Whether you're painting a mural, a child's bedroom, or on a canvas, use the same basic steps to paint underwater ocean scenes. For inspiration before you paint, look over a few photographs of underwater landscapes and fish to get an idea of what type of scene you want to paint. Gather your supplies before you begin and go as quickly as you would like---to finish in under an hour, or allowing for more than one session to finish it.
Sketch out a quick drawing on a sheet of paper to create a blueprint of how you want your scene to look. While this drawing will not be as detailed as your painting, you can include basic items such as large rocks, fish, or coral so you can make sure your picture looks balanced on the page without every item crowding to the same side.
Determine the background colour of your scene, which can be a light or dark blue, or even shades of green. The closer you want your scene is to the surface of the ocean, the lighter your background colour; deeper ocean scenes are a deeper blue.
Paint the entire surface of your canvas or wall with your background colour by starting with a light shade of your background at the top. As you work your way down toward the bottom of the canvas, add in more of your blue and/or green base to subtly darken the shade.
Allow the background to dry thoroughly. Make very light markings with your pencil on the painting, outlining background items such as cliffs, coral reefs, large boulders, or shipwrecks.
Paint in your background items as detailed or plain as you want them to appear. As you paint, remember the light source for your work is coming from above, so darker shades should be used along the bottom half and base of your landscape.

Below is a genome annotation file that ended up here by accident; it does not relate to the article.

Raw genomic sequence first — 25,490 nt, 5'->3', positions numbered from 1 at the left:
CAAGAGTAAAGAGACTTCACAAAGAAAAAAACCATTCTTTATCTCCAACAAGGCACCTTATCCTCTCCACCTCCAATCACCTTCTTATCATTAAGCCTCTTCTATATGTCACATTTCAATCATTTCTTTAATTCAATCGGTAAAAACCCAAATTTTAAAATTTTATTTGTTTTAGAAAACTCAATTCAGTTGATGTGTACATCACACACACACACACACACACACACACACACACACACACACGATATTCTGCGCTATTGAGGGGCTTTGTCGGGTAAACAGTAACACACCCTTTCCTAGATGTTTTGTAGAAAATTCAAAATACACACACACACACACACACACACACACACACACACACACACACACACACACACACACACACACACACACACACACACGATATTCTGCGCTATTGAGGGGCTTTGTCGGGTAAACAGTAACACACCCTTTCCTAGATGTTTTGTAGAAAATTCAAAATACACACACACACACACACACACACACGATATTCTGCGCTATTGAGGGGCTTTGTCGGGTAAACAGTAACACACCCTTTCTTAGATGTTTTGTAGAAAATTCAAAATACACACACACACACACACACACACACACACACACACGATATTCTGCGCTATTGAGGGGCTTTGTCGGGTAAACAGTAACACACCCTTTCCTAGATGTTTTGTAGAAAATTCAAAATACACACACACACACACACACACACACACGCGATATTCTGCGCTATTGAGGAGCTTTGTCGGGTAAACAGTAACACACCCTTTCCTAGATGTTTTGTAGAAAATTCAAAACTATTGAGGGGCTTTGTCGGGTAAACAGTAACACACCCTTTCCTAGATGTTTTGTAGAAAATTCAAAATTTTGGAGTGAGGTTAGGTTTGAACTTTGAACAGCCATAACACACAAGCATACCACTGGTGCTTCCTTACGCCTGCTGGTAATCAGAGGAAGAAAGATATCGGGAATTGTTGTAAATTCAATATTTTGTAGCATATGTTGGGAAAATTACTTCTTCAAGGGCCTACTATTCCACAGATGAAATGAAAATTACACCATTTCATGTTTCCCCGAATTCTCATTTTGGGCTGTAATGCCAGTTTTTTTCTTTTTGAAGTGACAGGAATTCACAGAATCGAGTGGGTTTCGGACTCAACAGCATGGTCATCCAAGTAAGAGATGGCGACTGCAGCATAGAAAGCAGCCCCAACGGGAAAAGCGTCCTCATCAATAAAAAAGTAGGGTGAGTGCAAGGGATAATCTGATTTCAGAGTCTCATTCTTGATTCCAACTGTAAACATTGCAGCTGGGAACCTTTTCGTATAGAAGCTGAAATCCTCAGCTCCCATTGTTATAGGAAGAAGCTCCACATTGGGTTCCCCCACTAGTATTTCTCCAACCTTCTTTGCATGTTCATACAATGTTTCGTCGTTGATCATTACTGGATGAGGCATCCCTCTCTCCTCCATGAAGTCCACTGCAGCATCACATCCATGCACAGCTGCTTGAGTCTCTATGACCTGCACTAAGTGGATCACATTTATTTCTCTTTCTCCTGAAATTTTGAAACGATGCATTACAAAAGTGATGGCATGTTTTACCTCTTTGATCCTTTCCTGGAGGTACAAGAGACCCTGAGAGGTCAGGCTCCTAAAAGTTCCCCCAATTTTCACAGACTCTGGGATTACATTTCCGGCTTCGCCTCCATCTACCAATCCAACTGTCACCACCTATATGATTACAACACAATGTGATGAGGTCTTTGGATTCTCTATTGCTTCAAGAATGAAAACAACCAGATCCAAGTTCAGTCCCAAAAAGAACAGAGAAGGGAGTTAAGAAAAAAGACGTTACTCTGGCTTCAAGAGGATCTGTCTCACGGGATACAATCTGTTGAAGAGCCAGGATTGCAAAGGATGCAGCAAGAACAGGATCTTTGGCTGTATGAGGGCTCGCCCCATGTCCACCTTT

Let the background items dry before tracing light marks for your more prominent items, such as fish, dolphins, starfish, or seaweed. Paint these foreground items over your background where needed, keeping the shading of darker colours toward the bottom of the objects you paint.
Finish your painting by adding any further details, such as fish scales, gills, wood grains on ships, or texture of coral to the images you have created. Often, stepping away from the painting and looking at it from about 10 feet away will help you see where your painting may look sparse or need more detail.
Paint a few of your items on small canvases ahead of time to get a feel for how you like to work and how simple or complex you want your detailing to be. This should also give you a rough idea of how long it will take to complete the full project.
Make yourself familiar with the type of paints you want to use and how to clean your brushes after you are finished with a painting session. Water colours and acrylics can be cleaned with soap and water whereas oils require white spirit or turpentine.